Continue to Site

# Doubt in notation

Status
Not open for further replies.

#### neo_star

##### New Member
why the supply voltage for a transistor is given Vcc and not Vc ?

Then what would you call the collector voltage? Vcc is used as the supply name which is connected to the other end of the load resistor, i.e., one end of the load resistor is connected to Vcc while the other end is connected to Vc. Supply nodes are usually named Vcc, Vdd, Vee, Vss, etc.

Last edited:
I don't understand what you're explaining MikeMi. Where is Vc?

I don't understand what you're explaining MikeMi. Where is Vc?
Vc is usually used to refer to the voltage at the Collector with respect to "ground"; while Vce is usually used to refer to the voltage difference between the Collector and the Emitter.

Last edited:
Vc is usually used to refer to the voltage at the Collector with respect to "ground"; while Vce is usually used to refer to the voltage difference between the Collector and the Emitter.

There where is Vcc?

Vcc is just another name for Vc.

Vcc is just another name for Vc.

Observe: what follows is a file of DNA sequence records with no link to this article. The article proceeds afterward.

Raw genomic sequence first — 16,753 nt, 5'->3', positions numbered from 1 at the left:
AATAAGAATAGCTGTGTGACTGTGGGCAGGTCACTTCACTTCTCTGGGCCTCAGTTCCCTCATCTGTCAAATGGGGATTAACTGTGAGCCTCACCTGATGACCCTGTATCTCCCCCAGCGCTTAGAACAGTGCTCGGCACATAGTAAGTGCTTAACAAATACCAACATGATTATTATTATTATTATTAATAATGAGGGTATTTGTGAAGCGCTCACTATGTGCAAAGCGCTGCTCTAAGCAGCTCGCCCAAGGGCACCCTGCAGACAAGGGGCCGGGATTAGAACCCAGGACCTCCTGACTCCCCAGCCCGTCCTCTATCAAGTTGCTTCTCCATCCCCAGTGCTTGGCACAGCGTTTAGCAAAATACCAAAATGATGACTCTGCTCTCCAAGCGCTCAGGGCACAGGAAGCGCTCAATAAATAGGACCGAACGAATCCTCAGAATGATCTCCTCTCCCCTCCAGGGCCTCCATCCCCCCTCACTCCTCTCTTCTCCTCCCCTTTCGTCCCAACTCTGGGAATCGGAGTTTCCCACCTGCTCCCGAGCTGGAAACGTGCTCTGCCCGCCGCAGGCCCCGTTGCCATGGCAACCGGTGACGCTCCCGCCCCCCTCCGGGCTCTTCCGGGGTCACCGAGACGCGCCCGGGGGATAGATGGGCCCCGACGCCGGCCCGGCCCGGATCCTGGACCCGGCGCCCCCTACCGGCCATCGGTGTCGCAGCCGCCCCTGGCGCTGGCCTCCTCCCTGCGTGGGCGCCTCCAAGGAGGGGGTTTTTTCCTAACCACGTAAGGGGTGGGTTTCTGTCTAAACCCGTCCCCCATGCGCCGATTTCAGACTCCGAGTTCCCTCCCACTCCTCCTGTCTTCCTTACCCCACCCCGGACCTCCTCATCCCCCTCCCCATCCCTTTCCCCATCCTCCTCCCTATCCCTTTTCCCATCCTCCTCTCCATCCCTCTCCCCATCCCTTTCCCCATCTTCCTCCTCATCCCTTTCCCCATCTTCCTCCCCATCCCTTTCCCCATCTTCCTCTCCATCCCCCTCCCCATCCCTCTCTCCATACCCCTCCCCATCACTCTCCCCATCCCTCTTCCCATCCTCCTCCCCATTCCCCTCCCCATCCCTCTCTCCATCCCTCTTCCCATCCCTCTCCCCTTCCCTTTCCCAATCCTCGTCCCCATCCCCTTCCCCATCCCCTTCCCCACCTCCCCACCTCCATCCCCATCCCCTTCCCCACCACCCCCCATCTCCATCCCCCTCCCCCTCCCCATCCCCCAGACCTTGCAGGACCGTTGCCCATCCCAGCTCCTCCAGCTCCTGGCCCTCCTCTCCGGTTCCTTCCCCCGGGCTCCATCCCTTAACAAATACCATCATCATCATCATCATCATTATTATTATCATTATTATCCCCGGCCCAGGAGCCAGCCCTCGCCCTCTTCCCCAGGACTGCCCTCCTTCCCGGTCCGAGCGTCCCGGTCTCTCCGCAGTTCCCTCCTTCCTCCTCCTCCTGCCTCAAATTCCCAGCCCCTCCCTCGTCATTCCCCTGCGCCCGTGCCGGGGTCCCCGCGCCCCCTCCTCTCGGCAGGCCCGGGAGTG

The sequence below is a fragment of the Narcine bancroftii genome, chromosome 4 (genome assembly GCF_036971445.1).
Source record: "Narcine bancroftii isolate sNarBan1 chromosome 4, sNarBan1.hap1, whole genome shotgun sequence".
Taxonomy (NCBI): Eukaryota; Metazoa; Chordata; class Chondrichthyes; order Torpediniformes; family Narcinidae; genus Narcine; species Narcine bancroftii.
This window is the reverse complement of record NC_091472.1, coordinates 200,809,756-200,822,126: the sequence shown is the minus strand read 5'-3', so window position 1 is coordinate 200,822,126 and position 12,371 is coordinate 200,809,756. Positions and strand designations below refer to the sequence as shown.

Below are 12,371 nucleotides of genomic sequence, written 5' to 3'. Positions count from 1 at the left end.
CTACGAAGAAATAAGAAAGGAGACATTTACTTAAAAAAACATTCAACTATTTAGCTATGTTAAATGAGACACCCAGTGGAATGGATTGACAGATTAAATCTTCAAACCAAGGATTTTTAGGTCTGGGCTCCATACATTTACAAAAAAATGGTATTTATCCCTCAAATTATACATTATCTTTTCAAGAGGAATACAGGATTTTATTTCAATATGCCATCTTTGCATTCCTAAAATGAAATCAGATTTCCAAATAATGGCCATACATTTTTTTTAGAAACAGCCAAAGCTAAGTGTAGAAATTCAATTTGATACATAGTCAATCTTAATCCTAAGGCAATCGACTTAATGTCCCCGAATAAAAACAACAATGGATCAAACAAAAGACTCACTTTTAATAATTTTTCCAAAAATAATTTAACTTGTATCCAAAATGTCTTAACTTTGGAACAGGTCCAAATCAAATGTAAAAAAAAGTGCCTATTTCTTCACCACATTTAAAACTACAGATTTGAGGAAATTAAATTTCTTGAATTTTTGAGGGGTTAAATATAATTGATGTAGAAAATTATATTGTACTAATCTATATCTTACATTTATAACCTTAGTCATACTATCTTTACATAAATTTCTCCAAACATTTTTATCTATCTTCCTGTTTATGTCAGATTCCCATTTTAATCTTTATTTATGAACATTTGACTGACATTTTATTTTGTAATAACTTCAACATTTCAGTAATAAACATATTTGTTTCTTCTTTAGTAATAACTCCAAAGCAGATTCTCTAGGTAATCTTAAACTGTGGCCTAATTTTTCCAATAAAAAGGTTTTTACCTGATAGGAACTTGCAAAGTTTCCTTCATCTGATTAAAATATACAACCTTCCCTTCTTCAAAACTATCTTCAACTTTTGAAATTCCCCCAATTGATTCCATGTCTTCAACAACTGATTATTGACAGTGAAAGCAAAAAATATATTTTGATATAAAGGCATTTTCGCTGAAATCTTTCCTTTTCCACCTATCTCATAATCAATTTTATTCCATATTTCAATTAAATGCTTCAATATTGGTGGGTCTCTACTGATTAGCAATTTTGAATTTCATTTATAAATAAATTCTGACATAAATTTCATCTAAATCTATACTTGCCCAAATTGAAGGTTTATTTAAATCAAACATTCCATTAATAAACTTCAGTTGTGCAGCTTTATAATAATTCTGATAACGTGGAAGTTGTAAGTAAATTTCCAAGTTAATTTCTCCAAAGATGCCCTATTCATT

Ok, that's what I thought and what the OPs original question was I think. He was wondering why it's called Vcc and not just Vc. As in why two c's?

And if he wasn't asking that, I am.

Last edited:
Vcc is just another name for Vc.
No, Vcc is the supply name, and Vc is the Collector voltage. There is usually a resistor between these nodes in most CE transistor circuits, so they are not the same node or the same voltage.

from what I recall, the double letter notation is meant for commonality and to distinguish that rail from an individual collector (or emitter or drain or source) voltage. So one or more collectors can be tied to Vcc while Vc refers to a single collector voltage.

Now I understand. Thank you.

my question wat why there was 2 c instead of one c

Status
Not open for further replies.

Replies
10
Views
2K
Replies
7
Views
4K
Replies
75
Views
11K
Replies
2
Views
2K
Replies
21
Views
4K